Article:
January 1994
Volume 35, Issue 1
Free
Articles  |   January 1994
Fatigue effects during a single session of automated static threshold perimetry.
Author Affiliations
  • C Hudson
    Department of Vision Sciences, Aston University, Birmingham, United Kingdom.
  • J M Wild
    Department of Vision Sciences, Aston University, Birmingham, United Kingdom.
  • E C O'Neill
    Department of Vision Sciences, Aston University, Birmingham, United Kingdom.
Investigative Ophthalmology & Visual Science January 1994, Vol.35, 268-280. doi:
  • Views
  • PDF
  • Share
  • Tools
    • Alerts
      ×
      This feature is available to authenticated users only.
      Sign In or Create an Account ×
    • Get Citation

      C Hudson, J M Wild, E C O'Neill; Fatigue effects during a single session of automated static threshold perimetry.. Invest. Ophthalmol. Vis. Sci. 1994;35(1):268-280.

      Download citation file:


      © ARVO (1962-2015); The Authors (2016-present)

      ×
  • Supplements
Abstract

PURPOSE: To determine using a routine clinical program the time course of the fatigue effect in both eyes at a given examination, the influence of rest periods during the examination, and the differences in the fatigue effect between persons with ocular hypertension and age-matched normal subjects. METHODS: Perimetry was undertaken for both eyes of 20 normal persons and 20 persons with ocular hypertension using Program G1X (Interzeag AG, Schlieren, Switzerland) of the Octopus 1-2-3 perimeter. Global mean defect and loss variance were calculated for each of the eight individual stages and global SF was calculated for stages 5 to 8. The superoinferior and nasotemporal hemifield indices and those for within and beyond 17 degrees eccentricity were calculated separately to investigate the locus of the fatigue effect. RESULTS: Group mean mean defect and loss variance deteriorated over stages (P < 0.001) and between eyes for both groups (P < 0.001; P < 0.004). The deterioration in the mean defect was more marked peripherally (P < 0.001) and inferiorly with age and group (P < 0.001) whereas the localized loss was more pronounced peripherally (P < 0.001), superiorly (P < 0.010) and nasally (P < 0.001). A 1-minute break during the examination of a given eye and a 3-minute break between eyes was insufficient to overcome the fatigue effect. The performance of the two groups was almost indistinguishable. CONCLUSIONS: The deterioration in the visual field indices mean defect and loss variance challenges the currently accepted ideal length of a perimetric examination with the conventional algorithms. Confidence limits for the definition of abnormality with these algorithms should reflect the presence of the fatigue effect and be different for the second eye.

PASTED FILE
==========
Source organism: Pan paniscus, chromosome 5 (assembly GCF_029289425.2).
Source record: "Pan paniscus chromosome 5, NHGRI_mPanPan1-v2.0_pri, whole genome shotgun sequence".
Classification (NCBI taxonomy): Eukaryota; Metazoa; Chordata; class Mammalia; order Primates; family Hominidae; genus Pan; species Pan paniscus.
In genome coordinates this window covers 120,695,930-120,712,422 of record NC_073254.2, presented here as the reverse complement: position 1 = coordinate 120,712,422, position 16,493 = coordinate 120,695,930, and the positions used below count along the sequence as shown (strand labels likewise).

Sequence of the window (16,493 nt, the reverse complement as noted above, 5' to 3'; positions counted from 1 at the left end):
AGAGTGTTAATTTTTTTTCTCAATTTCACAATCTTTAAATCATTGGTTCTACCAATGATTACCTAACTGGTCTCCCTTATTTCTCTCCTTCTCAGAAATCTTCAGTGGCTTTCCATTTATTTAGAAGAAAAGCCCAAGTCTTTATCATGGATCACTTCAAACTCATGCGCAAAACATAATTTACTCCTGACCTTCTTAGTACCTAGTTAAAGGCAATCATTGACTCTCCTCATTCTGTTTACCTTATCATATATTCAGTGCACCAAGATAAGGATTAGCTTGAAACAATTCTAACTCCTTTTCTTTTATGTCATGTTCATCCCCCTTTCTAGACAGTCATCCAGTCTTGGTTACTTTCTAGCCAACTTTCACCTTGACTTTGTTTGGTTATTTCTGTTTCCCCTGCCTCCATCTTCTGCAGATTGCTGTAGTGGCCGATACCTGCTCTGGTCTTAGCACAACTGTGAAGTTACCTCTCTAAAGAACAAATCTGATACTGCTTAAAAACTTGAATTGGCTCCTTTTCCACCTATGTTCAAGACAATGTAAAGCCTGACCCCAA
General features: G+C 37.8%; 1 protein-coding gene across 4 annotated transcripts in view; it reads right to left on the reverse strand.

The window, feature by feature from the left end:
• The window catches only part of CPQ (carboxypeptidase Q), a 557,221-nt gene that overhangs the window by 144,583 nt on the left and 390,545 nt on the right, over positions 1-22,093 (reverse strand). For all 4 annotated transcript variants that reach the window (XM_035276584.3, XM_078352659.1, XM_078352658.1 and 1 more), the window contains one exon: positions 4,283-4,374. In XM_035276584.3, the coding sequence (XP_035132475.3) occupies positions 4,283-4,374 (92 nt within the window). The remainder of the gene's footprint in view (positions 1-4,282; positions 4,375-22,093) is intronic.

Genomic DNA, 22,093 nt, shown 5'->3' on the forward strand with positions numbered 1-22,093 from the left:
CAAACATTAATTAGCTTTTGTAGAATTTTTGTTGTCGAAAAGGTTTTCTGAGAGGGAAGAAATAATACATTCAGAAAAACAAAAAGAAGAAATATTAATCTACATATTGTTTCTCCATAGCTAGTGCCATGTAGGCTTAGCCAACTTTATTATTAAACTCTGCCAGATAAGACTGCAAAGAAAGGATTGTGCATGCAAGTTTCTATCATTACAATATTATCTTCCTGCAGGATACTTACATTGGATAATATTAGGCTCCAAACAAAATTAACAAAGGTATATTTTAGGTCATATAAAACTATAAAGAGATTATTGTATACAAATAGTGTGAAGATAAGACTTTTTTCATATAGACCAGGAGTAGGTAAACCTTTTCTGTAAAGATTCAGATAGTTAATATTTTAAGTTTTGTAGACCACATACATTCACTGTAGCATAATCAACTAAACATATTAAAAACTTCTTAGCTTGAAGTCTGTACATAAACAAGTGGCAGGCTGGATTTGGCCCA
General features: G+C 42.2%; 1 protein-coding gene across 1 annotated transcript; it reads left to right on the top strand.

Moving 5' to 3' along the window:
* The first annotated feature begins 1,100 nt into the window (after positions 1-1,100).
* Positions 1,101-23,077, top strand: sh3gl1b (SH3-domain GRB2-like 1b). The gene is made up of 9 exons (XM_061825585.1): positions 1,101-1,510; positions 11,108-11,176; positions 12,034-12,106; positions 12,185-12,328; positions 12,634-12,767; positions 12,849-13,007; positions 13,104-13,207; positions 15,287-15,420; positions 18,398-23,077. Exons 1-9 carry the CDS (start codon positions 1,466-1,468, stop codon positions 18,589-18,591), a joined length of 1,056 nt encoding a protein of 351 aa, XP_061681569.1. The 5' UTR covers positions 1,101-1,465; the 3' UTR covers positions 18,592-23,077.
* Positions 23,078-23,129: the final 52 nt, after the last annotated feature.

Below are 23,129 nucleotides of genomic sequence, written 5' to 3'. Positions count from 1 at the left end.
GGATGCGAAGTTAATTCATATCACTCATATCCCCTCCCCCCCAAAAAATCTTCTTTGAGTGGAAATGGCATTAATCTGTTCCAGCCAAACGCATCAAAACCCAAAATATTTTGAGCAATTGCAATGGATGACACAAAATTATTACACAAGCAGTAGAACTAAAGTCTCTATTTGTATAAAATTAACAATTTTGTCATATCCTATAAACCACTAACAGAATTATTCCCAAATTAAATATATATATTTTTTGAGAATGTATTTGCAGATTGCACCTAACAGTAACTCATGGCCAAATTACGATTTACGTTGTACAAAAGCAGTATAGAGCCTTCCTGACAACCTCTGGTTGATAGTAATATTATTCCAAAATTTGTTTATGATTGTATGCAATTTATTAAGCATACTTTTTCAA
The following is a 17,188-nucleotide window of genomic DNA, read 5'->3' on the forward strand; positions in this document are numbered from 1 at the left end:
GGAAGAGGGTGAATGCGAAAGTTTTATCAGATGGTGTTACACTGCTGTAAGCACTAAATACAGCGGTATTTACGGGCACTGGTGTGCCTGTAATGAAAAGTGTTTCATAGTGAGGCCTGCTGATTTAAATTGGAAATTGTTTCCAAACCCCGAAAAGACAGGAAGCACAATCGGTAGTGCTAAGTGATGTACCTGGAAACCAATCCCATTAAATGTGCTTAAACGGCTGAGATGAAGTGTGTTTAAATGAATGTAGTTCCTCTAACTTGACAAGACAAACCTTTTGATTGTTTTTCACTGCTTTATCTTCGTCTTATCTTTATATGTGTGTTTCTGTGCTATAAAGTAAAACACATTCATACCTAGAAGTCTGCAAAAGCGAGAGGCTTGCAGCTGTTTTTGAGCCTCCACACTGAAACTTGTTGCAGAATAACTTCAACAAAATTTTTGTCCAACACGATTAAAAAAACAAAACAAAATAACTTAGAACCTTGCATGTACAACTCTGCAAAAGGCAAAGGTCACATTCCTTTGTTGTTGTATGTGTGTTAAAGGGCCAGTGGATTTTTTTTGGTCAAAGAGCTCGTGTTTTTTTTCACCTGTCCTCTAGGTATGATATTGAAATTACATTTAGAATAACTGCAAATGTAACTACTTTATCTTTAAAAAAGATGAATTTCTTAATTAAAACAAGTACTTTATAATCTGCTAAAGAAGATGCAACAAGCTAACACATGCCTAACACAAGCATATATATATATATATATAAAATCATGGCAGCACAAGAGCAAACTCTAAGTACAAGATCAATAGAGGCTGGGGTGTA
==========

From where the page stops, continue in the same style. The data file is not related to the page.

×
×

This PDF is available to Subscribers Only

Sign in or purchase a subscription to access this content. ×

You must be signed into an individual account to use this feature.

×